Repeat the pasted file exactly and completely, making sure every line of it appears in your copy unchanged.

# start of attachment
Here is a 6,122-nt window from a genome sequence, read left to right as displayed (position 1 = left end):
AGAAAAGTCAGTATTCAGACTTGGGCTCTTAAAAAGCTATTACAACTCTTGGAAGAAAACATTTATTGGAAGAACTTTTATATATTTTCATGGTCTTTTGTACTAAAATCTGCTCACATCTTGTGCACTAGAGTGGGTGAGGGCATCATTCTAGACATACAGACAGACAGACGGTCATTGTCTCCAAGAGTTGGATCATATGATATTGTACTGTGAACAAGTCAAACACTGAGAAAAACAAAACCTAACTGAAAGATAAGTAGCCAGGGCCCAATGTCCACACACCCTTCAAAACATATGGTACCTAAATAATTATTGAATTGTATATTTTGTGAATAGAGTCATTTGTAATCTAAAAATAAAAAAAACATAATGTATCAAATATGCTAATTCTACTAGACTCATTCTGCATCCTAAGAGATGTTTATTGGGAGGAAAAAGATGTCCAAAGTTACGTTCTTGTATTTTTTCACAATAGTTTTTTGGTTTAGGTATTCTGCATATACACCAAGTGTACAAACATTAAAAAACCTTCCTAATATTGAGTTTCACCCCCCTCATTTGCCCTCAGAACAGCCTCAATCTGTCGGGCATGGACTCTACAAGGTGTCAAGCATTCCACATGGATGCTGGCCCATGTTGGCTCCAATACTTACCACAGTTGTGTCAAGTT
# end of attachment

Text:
Here is a 6,122-nt window from a genome sequence, read left to right as displayed (position 1 = left end):
AGAAAAGTCAGTATTCAGACTTGGGCTCTTAAAAAGCTATTACAACTCTTGGAAGAAAACATTTATTGGAAGAACTTTTATATATTTTCATGGTCTTTTGTACTAAAATCTGCTCACATCTTGTGCACTAGAGTGGGTGAGGGCATCATTCTAGACATACAGACAGACAGACGGTCATTGTCTCCAAGAGTTGGATCATATGATATTGTACTGTGAACAAGTCAAACACTGAGAAAAACAAAACCTAACTGAAAGATAAGTAGCCAGGGCCCAATGTCCACACACCCTTCAAAACATATGGTACCTAAATAATTATTGAATTGTATATTTTGTGAATAGAGTCATTTGTAATCTAAAAATAAAAAAAACATAATGTATCAAATATGCTAATTCTACTAGACTCATTCTGCATCCTAAGAGATGTTTATTGGGAGGAAAAAGATGTCCAAAGTTACGTTCTTGTATTTTTTCACAATAGTTTTTTGGTTTAGGTATTCTGCATATACACCAAGTGTACAAACATTAAAAAACCTTCCTAATATTGAGTTTCACCCCCCTCATTTGCCCTCAGAACAGCCTCAATCTGTCGGGCATGGACTCTACAAGGTGTCAAGCATTCCACATGGATGCTGGCCCATGTTGGCTCCAATACTTACCACAGTTGTGTCAAGTT